There's a few other numbers things in there that seem a bit off (for example the HP seems like it should be one higher), but only one that is probably important enough to mention directly to make sure your fighter can fix it when you play Midnight Mirror if he's going to bring back that character: The stats are missing a +2 somewhere, so the dwarf gets a free extra stat boost.

HP would be higher as you say, though not in a way that it matters. (He still died at the end of the adventure, and his HP being lower than Level 0s wasn't part of my claim.)

I think he may have had 14 Wisdom instead of 12 (and he could have had 18 Strength, but still doesn't mean much for comparison purposes), but I know that he had at least 16 Strength and 12 Charisma since it was a contentious point for our group wondering why he had the Charisma boost and why he didn't have 18 Strength (or a higher Dexterity, or a Shield, but that's beside the point). He was largely inoptimal, but I have a feeling that even if he was optimal, he still would have died.

Mark Seifter wrote:
I don't want to give big spoilers for Lost Star here, but having checked the survey results, I wouldn't discount the danger of failed Fortitude saves. When Logan ran for the design team and Cosmo, our group actually didn't encounter the things where it would matter by circumstance, but a lot of other groups did and had quite a scare.

That's the biggest thing there; every Fortitude Saving Throw in that adventure can be easily avoided if the players are smart enough and approach the relevant encounters the right way, and our group of adventurers were capable of doing that in that playtest. Honestly, if our group didn't encounter those things the way they did, I would agree that this adventure would have most likely resulted in an actual TPK. The only times Fortitude Saving Throws were required in our playthrough were when PCs got dropped, and by that point the Save DC was so high we still needed a miraculous roll (or Hero Points) to make it out, and the new dying rules haven't changed this. Every single one of our PCs (except I think the Alchemist) had to use Hero Points to stave off death and didn't have any Hero Points left at the end of the adventure; the Alchemist and the Sorcerer were the only ones left due to Pharasma's divine interference of making them both roll back-to-back 20s on their attacks, rolling very high on their damage rolls, and finishing off the final boss in an ironic twist of fate, but that was only after 3 of the 5 PCs got slaughtered one-by-one. While not an actual TPK, I can say that for the continuation of that adventure, we can't really expect to play that group again unless the GM allows new characters or deus ex machina's the other characters to technically not have died (we did screw up a couple of the dying rules, so maybe they could have survived if they played it correctly, but until we get to that sequel adventure, we'll have to wait and see).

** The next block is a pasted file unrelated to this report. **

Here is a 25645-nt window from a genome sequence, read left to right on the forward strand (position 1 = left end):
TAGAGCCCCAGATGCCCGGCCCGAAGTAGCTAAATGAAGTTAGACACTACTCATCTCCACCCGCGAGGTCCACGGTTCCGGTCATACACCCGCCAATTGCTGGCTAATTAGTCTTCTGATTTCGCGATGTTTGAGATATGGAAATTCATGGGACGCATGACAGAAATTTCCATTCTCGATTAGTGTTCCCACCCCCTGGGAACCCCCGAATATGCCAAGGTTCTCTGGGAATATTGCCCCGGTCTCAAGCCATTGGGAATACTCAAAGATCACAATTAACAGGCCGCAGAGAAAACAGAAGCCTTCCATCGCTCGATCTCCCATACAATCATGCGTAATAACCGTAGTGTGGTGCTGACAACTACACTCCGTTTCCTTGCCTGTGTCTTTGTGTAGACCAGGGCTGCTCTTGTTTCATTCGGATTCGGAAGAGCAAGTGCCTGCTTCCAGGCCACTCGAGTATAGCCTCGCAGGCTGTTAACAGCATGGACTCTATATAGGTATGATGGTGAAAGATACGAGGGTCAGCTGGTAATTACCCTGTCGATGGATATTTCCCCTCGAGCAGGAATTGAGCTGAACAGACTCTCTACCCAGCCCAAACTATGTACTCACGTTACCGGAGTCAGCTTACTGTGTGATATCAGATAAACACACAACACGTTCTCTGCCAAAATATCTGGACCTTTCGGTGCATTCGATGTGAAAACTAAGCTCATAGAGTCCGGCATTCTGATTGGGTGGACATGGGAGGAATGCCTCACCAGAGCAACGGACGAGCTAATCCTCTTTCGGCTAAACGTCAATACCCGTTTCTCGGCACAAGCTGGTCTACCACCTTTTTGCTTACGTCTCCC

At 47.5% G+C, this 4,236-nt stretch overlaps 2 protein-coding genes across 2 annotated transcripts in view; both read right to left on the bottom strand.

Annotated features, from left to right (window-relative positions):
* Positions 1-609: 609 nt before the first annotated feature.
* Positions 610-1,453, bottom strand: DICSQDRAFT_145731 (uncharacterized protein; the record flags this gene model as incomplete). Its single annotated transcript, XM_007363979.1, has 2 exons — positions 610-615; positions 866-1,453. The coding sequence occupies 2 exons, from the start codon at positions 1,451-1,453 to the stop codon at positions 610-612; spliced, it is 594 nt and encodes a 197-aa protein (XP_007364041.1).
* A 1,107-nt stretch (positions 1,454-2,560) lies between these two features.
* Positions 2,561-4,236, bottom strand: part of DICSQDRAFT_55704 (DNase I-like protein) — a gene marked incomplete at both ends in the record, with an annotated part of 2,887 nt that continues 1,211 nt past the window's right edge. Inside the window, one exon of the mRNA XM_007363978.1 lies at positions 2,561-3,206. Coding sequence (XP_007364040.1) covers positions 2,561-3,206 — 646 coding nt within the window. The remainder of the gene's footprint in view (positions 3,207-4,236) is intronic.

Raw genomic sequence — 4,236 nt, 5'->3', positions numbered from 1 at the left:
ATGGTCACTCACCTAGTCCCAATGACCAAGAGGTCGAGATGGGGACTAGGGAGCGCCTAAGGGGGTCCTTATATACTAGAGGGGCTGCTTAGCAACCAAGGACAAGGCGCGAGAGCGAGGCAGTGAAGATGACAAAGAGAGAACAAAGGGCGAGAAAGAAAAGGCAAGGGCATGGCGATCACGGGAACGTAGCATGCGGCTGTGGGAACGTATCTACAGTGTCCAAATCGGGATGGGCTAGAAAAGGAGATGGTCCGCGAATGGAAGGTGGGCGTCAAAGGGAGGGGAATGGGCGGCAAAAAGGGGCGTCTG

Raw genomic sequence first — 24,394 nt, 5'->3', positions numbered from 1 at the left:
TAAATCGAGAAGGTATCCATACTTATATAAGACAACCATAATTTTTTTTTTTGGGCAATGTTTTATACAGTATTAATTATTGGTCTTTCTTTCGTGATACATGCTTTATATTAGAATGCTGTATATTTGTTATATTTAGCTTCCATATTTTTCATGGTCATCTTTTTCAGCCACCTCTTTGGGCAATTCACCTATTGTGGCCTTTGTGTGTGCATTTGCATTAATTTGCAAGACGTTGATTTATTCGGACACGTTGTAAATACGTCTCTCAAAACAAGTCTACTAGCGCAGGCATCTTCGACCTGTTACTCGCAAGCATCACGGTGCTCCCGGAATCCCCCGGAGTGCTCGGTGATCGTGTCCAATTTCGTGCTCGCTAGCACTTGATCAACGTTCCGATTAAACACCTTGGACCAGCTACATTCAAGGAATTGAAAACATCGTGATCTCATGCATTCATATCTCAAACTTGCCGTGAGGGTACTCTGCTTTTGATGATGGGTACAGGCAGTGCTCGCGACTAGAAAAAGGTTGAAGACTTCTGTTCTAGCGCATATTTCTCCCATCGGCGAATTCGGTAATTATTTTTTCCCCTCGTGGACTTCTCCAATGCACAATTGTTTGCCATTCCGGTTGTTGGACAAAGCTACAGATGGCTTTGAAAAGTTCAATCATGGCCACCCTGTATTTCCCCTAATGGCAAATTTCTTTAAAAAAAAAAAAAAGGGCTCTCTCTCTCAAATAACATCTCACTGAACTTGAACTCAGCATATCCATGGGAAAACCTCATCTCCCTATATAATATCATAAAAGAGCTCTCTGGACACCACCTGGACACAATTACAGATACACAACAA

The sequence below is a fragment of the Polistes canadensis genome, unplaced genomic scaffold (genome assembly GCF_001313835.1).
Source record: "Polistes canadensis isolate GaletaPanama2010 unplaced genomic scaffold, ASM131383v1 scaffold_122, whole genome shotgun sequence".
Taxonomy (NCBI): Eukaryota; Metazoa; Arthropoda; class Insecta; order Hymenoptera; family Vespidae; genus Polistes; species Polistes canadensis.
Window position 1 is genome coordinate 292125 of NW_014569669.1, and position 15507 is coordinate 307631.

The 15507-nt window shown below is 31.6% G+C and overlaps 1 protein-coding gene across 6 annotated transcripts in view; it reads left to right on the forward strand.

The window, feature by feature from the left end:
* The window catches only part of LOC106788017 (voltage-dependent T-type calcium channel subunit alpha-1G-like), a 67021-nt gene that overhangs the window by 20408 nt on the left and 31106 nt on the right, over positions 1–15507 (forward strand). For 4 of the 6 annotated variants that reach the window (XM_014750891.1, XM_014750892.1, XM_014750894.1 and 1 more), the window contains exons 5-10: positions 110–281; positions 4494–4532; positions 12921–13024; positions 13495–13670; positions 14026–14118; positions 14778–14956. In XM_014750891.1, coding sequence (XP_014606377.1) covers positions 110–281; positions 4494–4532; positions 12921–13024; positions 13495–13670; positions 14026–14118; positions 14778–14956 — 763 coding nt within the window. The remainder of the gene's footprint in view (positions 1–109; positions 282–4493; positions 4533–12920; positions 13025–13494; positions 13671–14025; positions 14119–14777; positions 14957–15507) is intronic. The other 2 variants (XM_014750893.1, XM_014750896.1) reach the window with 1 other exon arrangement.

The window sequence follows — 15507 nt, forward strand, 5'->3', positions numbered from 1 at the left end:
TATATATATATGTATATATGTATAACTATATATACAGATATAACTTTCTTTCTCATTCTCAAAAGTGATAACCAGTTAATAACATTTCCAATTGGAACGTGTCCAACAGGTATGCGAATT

In short, the way the continuity of that adventure went assumed no player deaths and no significant drawbacks to their result. When those are factored in, the processions seemed very awkward and difficult to build continuity off-of when such events occur; half the party was dead, and some of them were good friends of one another. I'm not certain that, of those that survived, they would have the heart to continue their "quest," and would perhaps instead pawn the responsibility onto someone else (meaning whole new characters altogether), becoming the quest giver instead of the questee.